“Can’t Keep a Good Woman Down”–or Can You?

The song I used to title this post is one of my favorites, by Sista Monica, a blues singer, powerhouse lady, and veteran of the cancer wars. I play it when I need inspiration or a shot in the arm–or when inspiration has struck, as it did for this double-feature post. (Sometimes I can’t keep away from this blog!) This post is about something else I love–and something about that thing I love, that’s worrying me.

I love–strike that, LOVE–American Girl. The books, the dolls, everything (except the exorbitant prices for, say, a doll bed or a doll-size stuffed pet). I was first introduced to these girls at age 9, back in 1995, with Kirsten (the original lineup: Felicity, Kirsten, Addy, Samantha, and Molly. I have all five dolls, plus the later addition of Josefina, but haven’t added to my collection for over a decade). I adored the books, and the dolls were my friends and students (yes, we played school). I even pretended to be an American Girl and make up my own stories, with mixed results. And I was thrilled when the Pleasant Company came out with American Girl of Today. I owned one–whose name I changed at least 14 times before she got to my house–and wish I owned the current one, who you can play with online.

American Girl has updated itself and added a lot since the ’90s–most notably, historical girls Kit, Kaya, Julie, and Rebecca, and their Girls of the Year. These girls are from the present, and each has her own story, at least two books, and at least one doll (Chrissa, the 2010 GOTY, had two additional dolls in her collection, Sonali and Gwen, who served as “best friend dolls.”) Usually, I’m vicariously happy for the young girls who will meet the new Girl each year. But this year, I’m disturbed at the addition of 2012’s Girl, McKenna Brooks.

McKenna is a wonderful character in that she represents many characteristics of today’s young lady in the 9-12 age range. According to the Chicago Tribune website, McKenna is a gifted gymnast, which reflects many girls’ interest in the sport. She’s also experiencing the “fourth grade slump, when focus shifts from learning to read to reading to learn…and uses her strengths to overcome” (Chicago Tribune). No problem there. None. But I do have a problem with the person McKenna turns to, to overcome her reading issues.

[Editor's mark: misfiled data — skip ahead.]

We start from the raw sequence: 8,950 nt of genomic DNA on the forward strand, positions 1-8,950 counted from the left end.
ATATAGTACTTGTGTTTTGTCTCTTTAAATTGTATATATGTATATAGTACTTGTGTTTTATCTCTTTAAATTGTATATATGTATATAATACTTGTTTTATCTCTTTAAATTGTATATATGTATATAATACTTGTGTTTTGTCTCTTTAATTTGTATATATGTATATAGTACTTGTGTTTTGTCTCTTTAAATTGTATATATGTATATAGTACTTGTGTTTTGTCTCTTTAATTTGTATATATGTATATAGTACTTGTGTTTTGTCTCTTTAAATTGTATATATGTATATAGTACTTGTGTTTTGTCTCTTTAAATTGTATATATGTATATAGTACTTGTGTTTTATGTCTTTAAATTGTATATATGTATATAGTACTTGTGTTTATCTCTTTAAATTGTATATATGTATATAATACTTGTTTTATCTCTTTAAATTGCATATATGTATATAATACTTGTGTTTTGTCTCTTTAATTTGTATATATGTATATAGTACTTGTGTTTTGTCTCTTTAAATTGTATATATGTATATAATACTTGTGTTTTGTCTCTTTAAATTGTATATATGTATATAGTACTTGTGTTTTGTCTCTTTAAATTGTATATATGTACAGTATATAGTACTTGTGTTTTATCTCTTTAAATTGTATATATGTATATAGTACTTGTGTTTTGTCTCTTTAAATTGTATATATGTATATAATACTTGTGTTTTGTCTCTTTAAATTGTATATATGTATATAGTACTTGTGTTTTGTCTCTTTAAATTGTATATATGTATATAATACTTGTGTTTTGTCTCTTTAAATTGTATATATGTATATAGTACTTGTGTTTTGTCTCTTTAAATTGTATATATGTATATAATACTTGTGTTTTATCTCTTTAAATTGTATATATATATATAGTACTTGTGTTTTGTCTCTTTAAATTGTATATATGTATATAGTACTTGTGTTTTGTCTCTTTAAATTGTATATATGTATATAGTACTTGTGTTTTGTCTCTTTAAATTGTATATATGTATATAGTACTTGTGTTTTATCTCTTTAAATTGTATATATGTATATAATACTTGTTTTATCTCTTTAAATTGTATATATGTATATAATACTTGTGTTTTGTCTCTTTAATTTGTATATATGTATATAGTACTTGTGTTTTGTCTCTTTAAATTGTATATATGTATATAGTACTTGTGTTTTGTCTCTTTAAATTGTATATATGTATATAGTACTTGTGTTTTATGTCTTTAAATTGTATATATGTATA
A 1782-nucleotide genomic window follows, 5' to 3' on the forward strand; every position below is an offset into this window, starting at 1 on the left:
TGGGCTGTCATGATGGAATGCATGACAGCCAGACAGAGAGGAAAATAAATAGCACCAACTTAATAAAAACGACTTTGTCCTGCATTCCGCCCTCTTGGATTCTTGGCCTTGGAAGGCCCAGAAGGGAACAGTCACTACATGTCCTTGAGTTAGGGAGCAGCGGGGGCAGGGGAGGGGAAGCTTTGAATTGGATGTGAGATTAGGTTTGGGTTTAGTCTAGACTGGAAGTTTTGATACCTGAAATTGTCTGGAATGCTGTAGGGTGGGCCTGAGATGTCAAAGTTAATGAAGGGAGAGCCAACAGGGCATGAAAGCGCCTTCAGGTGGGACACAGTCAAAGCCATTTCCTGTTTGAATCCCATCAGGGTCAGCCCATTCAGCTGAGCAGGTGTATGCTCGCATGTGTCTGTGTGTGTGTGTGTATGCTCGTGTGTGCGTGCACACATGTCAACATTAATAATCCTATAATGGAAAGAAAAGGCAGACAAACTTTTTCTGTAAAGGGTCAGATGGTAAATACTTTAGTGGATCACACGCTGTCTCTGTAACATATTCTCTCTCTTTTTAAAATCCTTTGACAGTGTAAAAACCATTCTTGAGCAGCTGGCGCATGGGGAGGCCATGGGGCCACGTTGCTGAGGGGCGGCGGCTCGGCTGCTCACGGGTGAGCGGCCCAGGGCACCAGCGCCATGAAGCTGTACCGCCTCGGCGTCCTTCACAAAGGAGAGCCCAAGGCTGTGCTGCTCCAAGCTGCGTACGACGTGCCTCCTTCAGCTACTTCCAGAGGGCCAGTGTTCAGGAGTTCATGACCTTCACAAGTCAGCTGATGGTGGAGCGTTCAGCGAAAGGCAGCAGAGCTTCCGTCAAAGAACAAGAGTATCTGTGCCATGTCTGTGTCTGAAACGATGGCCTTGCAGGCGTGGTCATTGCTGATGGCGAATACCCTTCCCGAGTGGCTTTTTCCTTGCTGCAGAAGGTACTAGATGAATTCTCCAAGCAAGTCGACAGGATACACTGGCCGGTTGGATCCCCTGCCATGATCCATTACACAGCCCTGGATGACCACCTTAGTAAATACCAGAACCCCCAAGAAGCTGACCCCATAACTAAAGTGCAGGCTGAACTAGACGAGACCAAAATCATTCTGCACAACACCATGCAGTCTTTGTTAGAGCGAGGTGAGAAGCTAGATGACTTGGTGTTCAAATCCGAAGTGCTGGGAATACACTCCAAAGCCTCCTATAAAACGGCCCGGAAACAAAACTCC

McKenna’s reading tutor is a girl her age named Josie. From news blurbs and websites, including amazon.com’s description of McKenna’s first book, that’s all we know about this girl. Oh, except, she’s “confined to a wheelchair,” sometimes graded down to “wheelchair-bound.”

Say WHAT?

Okay, first of all, let’s deal with the language here. “Confined to a wheelchair” or “wheelchair-bound” makes Josie sound like she’s literally tied or chained to the thing–and that language does chain her to the wheelchair, because those who use it, consciously or not, paint her as a victim. Someone who “suffers” from having to use a wheelchair. But what if she’s not suffering? What if there’s more going on than her chair?

And that’s point #2–why are you, Mary Casanova (author of the McKenna books), and writers of these blurbs, focusing first on what Josie cannot do? Sure, she obviously has strengths in reading, but why do those come after the wheelchair? I will also note that amazon.com lets us know that McKenna is “sidelined by an injury” in the first book. I have to wonder, within that experience, will she end up seeing Josie as “brave,” or end up learning from her how to cope with a “handicap?” That is, will Josie be a political correctness prop?

Let’s not leave it at Josie, either. American Girl’s Girls of the Year have, since 2005 (there was a gap between ’01 and ’05), included a surfer (Kailey), a dancer (Marisol), a skater (Mia), a swimmer (Chrissa), and an outdoor enthusiast (Lanie). Nothing wrong with these things. And the girls were given other interests–but they were secondary interests, or treated as such, if not placed on a par with the sport (for example, Chrissa loved pottery, but equally loved swimming). I have to wonder two things. One: must every one of these girls be heavily involved in a sport? And two: If they must, why have none of the athletes had disabilities and participated along with the other girls (rather than, hypothetically, in Special Olympics?) Were I ten years old right now, I would not be able to identify much with any of these girls, and they might in fact get on my nerves. Again, why can’t we have a strong, courageous girl athlete who happens to have a disability–or one who does not have a disability and is not athletic–or has one, and is not? I realize we’re in the middle of an obesity epidemic, and girls need to be encouraged to be just as active as boys. But as a woman, gotta tell ya–we’re not all athletes. (In fact, could we have an American Girl who’s overweight, whose story does not revolve solely around losing the poundage? Never happened before).

In 2005, when Marisol’s family was described as moving from the Pilsen neighborhood of Chicago because it was “dangerous,” Latino groups raised red flags, and people listened. The same happened when advocates for people who are homeless questioned the portrayal of Gwen Thompson, 2010 GOTY Chrissa’s friend who is homeless. African-Americans raised red flags when Addy, the line’s first and so far only black protagonist, was portrayed as an escaped slave.

But so far, no one seems to be questioning the secondary, “wheelchair-bound,” disability-only based portrayal of Josie. Maybe we should. Because if we do, maybe our girls with disabilities will see they can be strong, courageous, and smart, too. Let’s help some good young women get up–wheelchairs and all.

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